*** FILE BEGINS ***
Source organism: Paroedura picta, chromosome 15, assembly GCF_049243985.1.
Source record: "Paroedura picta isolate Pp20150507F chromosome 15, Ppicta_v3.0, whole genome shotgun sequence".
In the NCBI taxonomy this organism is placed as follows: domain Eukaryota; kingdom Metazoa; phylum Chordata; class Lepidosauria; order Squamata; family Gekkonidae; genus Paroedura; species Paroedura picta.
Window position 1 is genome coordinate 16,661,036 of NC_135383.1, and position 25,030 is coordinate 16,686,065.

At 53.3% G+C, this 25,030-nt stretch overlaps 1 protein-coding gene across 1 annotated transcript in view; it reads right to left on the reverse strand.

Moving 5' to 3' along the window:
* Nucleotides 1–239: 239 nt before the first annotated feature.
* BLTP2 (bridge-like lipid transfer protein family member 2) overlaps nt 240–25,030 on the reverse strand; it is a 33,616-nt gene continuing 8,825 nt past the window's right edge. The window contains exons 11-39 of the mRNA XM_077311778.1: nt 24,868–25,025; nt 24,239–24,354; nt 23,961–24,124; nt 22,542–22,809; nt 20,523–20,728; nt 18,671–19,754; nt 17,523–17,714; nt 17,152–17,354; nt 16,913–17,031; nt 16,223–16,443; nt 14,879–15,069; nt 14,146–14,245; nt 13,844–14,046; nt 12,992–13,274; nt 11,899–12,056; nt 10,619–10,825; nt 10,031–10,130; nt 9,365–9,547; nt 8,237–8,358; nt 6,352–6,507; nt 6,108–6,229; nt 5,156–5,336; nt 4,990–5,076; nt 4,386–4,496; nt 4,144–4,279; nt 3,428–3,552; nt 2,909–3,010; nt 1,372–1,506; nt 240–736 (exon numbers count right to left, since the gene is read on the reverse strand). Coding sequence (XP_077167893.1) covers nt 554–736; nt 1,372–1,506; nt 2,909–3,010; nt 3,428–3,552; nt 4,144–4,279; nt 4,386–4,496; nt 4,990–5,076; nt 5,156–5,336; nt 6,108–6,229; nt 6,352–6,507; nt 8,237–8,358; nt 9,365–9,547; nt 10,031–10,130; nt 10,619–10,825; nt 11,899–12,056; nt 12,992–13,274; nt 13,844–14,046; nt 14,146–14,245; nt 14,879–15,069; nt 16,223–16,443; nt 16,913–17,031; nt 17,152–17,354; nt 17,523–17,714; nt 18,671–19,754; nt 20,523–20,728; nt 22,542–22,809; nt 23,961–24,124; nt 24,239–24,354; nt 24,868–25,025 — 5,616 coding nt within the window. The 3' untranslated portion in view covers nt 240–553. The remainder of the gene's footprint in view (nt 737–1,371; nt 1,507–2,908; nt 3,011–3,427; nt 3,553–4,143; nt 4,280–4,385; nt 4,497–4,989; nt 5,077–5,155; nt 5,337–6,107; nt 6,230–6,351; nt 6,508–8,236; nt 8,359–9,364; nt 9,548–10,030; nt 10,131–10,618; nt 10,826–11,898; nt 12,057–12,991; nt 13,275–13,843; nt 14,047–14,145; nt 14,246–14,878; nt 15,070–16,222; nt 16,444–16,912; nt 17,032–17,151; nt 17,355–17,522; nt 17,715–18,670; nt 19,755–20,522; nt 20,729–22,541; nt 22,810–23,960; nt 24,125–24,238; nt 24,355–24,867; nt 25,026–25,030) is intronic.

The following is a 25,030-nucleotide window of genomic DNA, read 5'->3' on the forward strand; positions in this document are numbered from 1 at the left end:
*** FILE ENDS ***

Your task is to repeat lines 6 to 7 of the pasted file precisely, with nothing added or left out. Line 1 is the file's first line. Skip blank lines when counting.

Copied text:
Moving 5' to 3' along the window:
* Nucleotides 1–239: 239 nt before the first annotated feature.